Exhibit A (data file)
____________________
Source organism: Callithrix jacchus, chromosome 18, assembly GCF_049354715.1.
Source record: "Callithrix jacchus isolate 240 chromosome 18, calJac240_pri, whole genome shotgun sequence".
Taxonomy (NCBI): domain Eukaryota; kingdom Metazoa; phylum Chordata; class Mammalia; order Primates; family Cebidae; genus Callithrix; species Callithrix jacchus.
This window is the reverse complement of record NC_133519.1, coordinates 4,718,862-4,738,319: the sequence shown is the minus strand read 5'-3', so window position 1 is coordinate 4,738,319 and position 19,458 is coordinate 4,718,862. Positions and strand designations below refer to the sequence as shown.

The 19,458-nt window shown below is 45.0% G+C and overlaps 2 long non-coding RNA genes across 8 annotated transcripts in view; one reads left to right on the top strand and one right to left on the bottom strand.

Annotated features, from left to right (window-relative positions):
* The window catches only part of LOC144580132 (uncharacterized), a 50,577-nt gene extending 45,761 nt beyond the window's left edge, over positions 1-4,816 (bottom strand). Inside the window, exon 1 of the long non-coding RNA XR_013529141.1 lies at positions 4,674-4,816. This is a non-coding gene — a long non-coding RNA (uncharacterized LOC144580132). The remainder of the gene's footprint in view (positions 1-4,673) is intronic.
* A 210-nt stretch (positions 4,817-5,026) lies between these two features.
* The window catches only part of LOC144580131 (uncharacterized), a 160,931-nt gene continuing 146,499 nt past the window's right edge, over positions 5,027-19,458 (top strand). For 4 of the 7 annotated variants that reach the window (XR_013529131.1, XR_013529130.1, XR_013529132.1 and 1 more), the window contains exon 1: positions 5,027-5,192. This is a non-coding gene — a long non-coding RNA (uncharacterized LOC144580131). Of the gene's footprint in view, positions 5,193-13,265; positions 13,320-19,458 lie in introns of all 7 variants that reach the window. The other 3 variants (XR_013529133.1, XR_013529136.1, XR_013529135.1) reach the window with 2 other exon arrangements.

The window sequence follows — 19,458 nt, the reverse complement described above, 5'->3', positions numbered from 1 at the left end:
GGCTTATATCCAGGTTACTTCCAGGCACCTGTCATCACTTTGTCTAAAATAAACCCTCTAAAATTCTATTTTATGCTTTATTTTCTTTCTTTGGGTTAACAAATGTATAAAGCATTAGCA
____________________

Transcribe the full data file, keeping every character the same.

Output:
Source organism: Callithrix jacchus, chromosome 18, assembly GCF_049354715.1.
Source record: "Callithrix jacchus isolate 240 chromosome 18, calJac240_pri, whole genome shotgun sequence".
Taxonomy (NCBI): domain Eukaryota; kingdom Metazoa; phylum Chordata; class Mammalia; order Primates; family Cebidae; genus Callithrix; species Callithrix jacchus.
This window is the reverse complement of record NC_133519.1, coordinates 4,718,862-4,738,319: the sequence shown is the minus strand read 5'-3', so window position 1 is coordinate 4,738,319 and position 19,458 is coordinate 4,718,862. Positions and strand designations below refer to the sequence as shown.

The 19,458-nt window shown below is 45.0% G+C and overlaps 2 long non-coding RNA genes across 8 annotated transcripts in view; one reads left to right on the top strand and one right to left on the bottom strand.

Annotated features, from left to right (window-relative positions):
* The window catches only part of LOC144580132 (uncharacterized), a 50,577-nt gene extending 45,761 nt beyond the window's left edge, over positions 1-4,816 (bottom strand). Inside the window, exon 1 of the long non-coding RNA XR_013529141.1 lies at positions 4,674-4,816. This is a non-coding gene — a long non-coding RNA (uncharacterized LOC144580132). The remainder of the gene's footprint in view (positions 1-4,673) is intronic.
* A 210-nt stretch (positions 4,817-5,026) lies between these two features.
* The window catches only part of LOC144580131 (uncharacterized), a 160,931-nt gene continuing 146,499 nt past the window's right edge, over positions 5,027-19,458 (top strand). For 4 of the 7 annotated variants that reach the window (XR_013529131.1, XR_013529130.1, XR_013529132.1 and 1 more), the window contains exon 1: positions 5,027-5,192. This is a non-coding gene — a long non-coding RNA (uncharacterized LOC144580131). Of the gene's footprint in view, positions 5,193-13,265; positions 13,320-19,458 lie in introns of all 7 variants that reach the window. The other 3 variants (XR_013529133.1, XR_013529136.1, XR_013529135.1) reach the window with 2 other exon arrangements.

The window sequence follows — 19,458 nt, the reverse complement described above, 5'->3', positions numbered from 1 at the left end:
GGCTTATATCCAGGTTACTTCCAGGCACCTGTCATCACTTTGTCTAAAATAAACCCTCTAAAATTCTATTTTATGCTTTATTTTCTTTCTTTGGGTTAACAAATGTATAAAGCATTAGCA